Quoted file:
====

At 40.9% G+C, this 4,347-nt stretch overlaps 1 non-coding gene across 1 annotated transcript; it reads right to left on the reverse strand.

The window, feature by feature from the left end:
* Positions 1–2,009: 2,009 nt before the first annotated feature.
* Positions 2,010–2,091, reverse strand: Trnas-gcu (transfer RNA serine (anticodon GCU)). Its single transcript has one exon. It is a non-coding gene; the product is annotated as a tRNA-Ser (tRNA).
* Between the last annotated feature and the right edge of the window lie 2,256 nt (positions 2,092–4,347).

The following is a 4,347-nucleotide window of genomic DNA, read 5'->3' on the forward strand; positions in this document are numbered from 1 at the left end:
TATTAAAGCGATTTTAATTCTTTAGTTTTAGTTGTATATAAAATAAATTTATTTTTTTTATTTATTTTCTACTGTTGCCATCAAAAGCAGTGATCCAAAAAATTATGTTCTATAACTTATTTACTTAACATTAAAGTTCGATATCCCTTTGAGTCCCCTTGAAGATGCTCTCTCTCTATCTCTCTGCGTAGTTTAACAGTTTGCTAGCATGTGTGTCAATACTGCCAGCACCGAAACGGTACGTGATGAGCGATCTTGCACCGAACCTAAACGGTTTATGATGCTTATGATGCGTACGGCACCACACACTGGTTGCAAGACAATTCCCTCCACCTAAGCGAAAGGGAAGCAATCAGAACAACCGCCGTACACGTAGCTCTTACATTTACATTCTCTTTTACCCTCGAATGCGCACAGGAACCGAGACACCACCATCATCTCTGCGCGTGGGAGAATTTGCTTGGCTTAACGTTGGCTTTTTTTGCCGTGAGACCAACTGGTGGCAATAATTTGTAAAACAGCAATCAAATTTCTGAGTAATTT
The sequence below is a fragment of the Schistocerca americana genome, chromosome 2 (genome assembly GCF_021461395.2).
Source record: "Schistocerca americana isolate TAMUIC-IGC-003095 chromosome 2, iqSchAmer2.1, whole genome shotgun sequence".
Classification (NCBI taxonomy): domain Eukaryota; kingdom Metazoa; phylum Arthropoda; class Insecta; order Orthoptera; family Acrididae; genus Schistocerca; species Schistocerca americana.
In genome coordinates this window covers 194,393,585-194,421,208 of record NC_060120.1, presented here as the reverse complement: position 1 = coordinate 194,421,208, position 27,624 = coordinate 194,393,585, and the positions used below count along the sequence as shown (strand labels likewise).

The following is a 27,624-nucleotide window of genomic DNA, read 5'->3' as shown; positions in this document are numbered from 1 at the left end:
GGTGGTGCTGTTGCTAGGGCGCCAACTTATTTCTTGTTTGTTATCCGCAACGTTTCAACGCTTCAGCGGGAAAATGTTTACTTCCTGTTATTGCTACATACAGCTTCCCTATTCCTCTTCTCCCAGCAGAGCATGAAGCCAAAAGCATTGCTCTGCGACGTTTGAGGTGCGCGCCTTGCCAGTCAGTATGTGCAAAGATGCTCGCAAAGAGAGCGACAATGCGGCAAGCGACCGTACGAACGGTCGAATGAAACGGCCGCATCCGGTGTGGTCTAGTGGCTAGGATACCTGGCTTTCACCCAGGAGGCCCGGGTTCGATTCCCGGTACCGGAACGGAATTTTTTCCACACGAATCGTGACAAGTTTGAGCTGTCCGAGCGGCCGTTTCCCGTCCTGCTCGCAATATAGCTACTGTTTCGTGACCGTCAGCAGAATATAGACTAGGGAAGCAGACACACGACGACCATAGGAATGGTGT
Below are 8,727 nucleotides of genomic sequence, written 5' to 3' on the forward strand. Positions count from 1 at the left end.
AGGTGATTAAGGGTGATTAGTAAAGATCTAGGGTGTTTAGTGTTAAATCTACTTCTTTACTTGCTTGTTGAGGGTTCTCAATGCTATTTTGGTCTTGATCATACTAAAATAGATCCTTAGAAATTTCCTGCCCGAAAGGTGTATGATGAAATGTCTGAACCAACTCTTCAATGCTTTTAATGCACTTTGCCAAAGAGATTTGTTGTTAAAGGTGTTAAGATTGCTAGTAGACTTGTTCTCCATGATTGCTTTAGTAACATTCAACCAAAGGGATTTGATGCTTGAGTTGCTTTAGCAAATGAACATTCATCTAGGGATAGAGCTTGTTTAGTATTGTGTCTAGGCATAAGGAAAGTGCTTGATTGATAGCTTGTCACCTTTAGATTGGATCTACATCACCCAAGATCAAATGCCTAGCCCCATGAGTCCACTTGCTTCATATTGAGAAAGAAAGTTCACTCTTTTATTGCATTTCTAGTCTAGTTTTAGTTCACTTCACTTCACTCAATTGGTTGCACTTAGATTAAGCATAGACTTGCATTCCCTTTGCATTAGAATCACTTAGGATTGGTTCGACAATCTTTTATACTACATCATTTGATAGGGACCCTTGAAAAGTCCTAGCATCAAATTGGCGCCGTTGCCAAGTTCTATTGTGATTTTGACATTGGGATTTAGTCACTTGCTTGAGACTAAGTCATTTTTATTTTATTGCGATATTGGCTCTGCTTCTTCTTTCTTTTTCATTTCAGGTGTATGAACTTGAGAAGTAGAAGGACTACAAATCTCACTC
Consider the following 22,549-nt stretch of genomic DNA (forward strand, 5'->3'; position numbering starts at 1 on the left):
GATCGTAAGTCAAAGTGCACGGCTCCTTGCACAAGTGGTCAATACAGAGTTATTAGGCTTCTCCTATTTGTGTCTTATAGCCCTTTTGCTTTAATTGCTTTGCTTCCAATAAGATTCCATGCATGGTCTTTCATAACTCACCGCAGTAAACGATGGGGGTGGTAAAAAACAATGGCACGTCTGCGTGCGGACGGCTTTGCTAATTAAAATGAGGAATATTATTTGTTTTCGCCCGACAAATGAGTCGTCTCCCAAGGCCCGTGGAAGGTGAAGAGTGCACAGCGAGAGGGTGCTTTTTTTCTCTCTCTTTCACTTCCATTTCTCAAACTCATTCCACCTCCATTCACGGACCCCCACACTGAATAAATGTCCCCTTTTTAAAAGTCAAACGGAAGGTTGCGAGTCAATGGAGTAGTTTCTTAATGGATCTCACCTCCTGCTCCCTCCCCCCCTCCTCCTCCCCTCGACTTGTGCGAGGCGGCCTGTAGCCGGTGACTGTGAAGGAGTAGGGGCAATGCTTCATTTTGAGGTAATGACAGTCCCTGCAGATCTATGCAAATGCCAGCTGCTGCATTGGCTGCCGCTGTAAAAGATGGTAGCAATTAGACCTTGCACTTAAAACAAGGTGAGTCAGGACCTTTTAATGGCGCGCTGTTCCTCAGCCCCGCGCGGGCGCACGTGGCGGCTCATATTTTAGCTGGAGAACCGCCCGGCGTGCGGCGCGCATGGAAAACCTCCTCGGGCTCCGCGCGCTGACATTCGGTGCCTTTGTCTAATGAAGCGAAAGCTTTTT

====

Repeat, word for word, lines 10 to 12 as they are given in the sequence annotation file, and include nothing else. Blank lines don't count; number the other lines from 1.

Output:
Classification (NCBI taxonomy): domain Eukaryota; kingdom Metazoa; phylum Arthropoda; class Insecta; order Orthoptera; family Acrididae; genus Schistocerca; species Schistocerca americana.
In genome coordinates this window covers 194,393,585-194,421,208 of record NC_060120.1, presented here as the reverse complement: position 1 = coordinate 194,421,208, position 27,624 = coordinate 194,393,585, and the positions used below count along the sequence as shown (strand labels likewise).

The following is a 27,624-nucleotide window of genomic DNA, read 5'->3' as shown; positions in this document are numbered from 1 at the left end: